Amy Ziering, Kirby Dick and The Invisible War are two documentary filmmakers I love. They chronicle the shameful history of military sexual assault. The Hunting Ground is a film about the same phenomenon that occurs on college campuses. Allen v. Farrow. This is a simple story that doesn’t need explanation. Documentaries that help viewers connect the dots and make sense of a problem and offer solutions are my favorite.
Their four-part HBO Max series is no exception. Amy and Kirby train their eyes on the beauty industry. It’s called Not So Pretty, and it explains why we should be concerned about what we put on our skin, hair, and bodies. Self-care is the new mantra in our time — a way to cope with the complicated, stressful world we live in. What if the self-care that we are told to do is actually causing us harm. Amy was on a hike with her dog in Los Angeles, so I met her to ask about her new project. It debuted recently on HBO Max.
Katie: Amy! How did the “ugly truth behind the beauty industry” grab your attention?
Amy Ziering: When I was speaking at a conference, another speaker was the CEO of what is now known as a “clean” cosmetics company. She was discussing the industry in shocking ways that I found quite surprising. When I returned to LA, my team of investigators began digging. They discovered surprising and troubling information about the products that we put our bodies into every day. It was shocking to discover that so much of this information is not widely known, and that it can lead to preventable harms every day. This was our next project.
You will find this documentary very different. Although it’s still about serious issues, the tone and appearance of this documentary are very different. Please tell us more.
It is quite different. HBO Max and I worked closely together in the development of the series. We all agreed that a more lively and energetic vibe would be best for the content, as we wanted it to appeal to all generations. Keke Palmer was a great talent that we were able to hire. With her enormous heart and intelligence, she volunteered to be the series’ engaging and witty narrator. She makes all the surprises, twists and surprising revelations come to life.
What was the biggest surprise for you when you first started looking into the beauty industry?
The vast majority of beauty and skincare products we use are made from petrochemicals. This means that purchasing these products directly supports oil companies like ExxonMobil and Chevron.
Experts believe that certain products may be linked to some of your health issues. What can you tell me about this?
There are many health problems that plague us today that weren’t there in the past. Many believe that the increase in occurrences and rates of these diseases is directly related to our increased use of chemical-based products, which pollute our environment as well as our bodies. There is a growing body of evidence that shows strong correlations between the toxic effects of these chemicals and many of the current ailments.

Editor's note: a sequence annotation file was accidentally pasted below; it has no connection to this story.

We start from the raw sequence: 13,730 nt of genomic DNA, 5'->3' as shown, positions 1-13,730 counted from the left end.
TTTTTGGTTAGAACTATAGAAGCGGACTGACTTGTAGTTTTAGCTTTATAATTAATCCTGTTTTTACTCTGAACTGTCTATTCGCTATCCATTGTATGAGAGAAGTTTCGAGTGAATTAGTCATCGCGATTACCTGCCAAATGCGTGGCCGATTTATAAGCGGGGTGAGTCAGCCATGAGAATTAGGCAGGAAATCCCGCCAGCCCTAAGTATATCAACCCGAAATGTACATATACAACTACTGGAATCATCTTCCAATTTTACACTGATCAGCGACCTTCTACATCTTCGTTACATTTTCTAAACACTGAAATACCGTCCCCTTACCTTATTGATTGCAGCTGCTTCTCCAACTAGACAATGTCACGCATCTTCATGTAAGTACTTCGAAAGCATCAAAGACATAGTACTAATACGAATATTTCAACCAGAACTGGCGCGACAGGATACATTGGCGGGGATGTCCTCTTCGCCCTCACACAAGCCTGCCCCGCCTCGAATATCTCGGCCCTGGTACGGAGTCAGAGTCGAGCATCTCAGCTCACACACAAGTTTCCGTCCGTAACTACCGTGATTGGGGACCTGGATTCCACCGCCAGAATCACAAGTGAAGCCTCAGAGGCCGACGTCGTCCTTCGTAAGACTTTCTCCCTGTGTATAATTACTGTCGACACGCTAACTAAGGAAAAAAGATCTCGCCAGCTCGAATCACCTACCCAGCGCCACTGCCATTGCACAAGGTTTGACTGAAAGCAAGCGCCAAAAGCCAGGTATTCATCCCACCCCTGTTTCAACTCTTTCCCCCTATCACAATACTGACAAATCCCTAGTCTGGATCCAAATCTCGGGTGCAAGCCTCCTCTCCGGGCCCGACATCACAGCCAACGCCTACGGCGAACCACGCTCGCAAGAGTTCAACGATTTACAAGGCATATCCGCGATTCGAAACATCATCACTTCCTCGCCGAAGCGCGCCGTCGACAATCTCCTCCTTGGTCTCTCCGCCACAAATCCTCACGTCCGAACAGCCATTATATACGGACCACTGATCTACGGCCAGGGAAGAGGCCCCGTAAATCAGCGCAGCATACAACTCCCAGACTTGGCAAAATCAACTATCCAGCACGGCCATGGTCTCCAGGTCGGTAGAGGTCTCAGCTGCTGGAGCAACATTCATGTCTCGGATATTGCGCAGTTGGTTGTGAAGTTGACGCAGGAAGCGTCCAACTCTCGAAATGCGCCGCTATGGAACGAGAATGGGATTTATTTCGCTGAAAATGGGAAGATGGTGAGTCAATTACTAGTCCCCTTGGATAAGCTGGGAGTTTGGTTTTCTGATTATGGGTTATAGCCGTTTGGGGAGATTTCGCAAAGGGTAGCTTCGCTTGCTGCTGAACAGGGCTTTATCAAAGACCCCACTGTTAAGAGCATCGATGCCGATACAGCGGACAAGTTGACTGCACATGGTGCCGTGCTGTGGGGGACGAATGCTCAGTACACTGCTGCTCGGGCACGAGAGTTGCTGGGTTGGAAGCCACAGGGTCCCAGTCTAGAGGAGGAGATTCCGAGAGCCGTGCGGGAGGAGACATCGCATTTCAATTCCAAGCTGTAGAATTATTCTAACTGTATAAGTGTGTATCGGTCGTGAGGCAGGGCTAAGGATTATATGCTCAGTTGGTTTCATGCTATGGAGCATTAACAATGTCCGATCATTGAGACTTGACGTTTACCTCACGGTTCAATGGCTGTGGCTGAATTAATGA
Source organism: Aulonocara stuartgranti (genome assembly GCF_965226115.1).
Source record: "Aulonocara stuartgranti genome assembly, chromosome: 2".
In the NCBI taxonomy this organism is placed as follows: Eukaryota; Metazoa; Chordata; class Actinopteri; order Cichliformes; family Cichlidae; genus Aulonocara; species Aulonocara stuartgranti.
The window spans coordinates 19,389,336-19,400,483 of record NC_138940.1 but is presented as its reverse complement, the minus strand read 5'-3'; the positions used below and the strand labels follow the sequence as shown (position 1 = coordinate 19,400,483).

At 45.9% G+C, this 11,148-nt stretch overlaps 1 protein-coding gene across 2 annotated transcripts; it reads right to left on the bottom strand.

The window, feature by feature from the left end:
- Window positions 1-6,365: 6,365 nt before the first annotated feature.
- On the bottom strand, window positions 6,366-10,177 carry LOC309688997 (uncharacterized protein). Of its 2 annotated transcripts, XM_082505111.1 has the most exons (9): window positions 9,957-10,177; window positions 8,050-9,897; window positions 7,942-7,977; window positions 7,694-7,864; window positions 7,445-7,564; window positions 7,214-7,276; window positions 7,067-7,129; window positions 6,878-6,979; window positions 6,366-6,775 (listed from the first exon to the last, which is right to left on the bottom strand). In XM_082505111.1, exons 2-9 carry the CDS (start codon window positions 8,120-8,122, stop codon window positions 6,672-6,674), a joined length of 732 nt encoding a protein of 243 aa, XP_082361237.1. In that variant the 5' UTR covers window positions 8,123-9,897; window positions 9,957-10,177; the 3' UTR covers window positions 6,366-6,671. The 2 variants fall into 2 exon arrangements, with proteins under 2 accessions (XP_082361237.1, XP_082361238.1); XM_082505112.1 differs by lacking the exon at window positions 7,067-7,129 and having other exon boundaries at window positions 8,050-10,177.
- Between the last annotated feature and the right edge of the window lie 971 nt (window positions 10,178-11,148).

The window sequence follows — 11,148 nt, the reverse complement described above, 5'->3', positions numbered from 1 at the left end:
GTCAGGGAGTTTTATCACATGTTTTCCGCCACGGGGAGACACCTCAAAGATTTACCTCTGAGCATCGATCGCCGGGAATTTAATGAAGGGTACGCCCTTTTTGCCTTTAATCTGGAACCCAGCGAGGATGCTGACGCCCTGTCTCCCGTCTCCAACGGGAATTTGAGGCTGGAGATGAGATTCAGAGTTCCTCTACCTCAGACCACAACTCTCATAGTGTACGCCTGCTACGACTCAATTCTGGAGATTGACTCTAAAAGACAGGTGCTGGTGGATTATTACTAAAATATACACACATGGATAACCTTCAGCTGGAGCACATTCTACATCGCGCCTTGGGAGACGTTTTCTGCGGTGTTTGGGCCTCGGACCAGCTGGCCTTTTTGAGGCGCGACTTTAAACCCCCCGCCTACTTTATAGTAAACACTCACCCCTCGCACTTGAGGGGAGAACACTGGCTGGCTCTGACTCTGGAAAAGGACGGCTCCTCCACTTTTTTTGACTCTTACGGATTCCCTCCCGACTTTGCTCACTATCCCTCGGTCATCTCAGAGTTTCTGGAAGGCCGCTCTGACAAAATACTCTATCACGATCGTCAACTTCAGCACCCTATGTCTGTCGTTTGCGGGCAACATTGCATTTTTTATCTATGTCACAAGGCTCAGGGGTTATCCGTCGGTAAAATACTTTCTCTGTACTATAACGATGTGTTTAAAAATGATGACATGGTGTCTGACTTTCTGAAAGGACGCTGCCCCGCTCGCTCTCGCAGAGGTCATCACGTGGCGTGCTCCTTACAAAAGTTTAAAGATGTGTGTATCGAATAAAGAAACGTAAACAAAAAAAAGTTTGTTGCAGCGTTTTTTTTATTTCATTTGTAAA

It is sad that all this is unnecessary and can be avoided 100 percent.
It is amazing, just think about it. The human body is extremely efficient and self-sufficient. To maintain healthy hair, nails and skin, we don’t have to spend a lot. Marketers and ads make us believe otherwise through very clever psyops that play on our fears.
Bottom line: The cosmetics industry, which is worth multi-billions of dollars, mainly trades in petrochemicals. It is virtually unregulated. Let that sentence soak in, and then make your own conclusions about possible health outcomes.
What does this mean for women of color?
It’s so unconscionable and horrible in so many ways. Since its inception, our toxic beauty culture has portrayed a white Eurocentric image as the ideal. This message has been and continues to be extremely harmful to people of color’s self-esteem. It constantly tells them that they are somehow lacking and that there is an impossible beauty standard for them to strive to achieve. This manufactured insecurity is both promoted and profited by companies that market products to people of color promising closer access to an unattainable beauty goal, such as hair straighteners or skin lighteners. These products are often more toxic than those sold to white customers for their hair and skin care products. For people of color, it’s a difficult situation.
Clean beauty has been around for a while. Is that the answer to your problem? What other actions are needed?
The ideal solution would be for companies only to produce healthy products for us and the environment. Realistically, this is unlikely to be possible. However, we as consumers can force companies to produce safer products. Although this will require a greater conscious effort from us, companies will have to make safer products if they stop buying toxic products.
This is an example where we can make changes to our consumer buying decisions that will change the course of events. This is possible with some effort and work on our part.
Which lessons have you taken from this doc? What can you share with our readers about this extra work?
Don’t worry if you find that some clean products are too expensive. Since the last several years, I have been only using water and a washcloth for my skin. I also use light and inexpensive natural oils to moisturize my skin.
To keep our skin healthy, clean, and hydrated, we don’t really need anything. Our planet was created to be physiologically self-sufficient. Do not let the multi-national industrial complex fool you into thinking and buying otherwise.